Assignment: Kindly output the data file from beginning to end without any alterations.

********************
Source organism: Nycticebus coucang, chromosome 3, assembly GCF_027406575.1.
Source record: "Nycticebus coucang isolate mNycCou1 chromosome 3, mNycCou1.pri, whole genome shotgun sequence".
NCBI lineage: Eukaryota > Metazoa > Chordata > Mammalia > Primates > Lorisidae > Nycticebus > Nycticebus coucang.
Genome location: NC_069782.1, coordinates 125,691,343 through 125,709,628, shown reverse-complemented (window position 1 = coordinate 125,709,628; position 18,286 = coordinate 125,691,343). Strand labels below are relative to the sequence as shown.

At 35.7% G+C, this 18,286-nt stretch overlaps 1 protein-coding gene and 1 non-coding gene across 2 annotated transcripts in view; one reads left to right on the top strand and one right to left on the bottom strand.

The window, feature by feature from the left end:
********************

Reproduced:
Source organism: Nycticebus coucang, chromosome 3, assembly GCF_027406575.1.
Source record: "Nycticebus coucang isolate mNycCou1 chromosome 3, mNycCou1.pri, whole genome shotgun sequence".
NCBI lineage: Eukaryota > Metazoa > Chordata > Mammalia > Primates > Lorisidae > Nycticebus > Nycticebus coucang.
Genome location: NC_069782.1, coordinates 125,691,343 through 125,709,628, shown reverse-complemented (window position 1 = coordinate 125,709,628; position 18,286 = coordinate 125,691,343). Strand labels below are relative to the sequence as shown.

At 35.7% G+C, this 18,286-nt stretch overlaps 1 protein-coding gene and 1 non-coding gene across 2 annotated transcripts in view; one reads left to right on the top strand and one right to left on the bottom strand.

The window, feature by feature from the left end: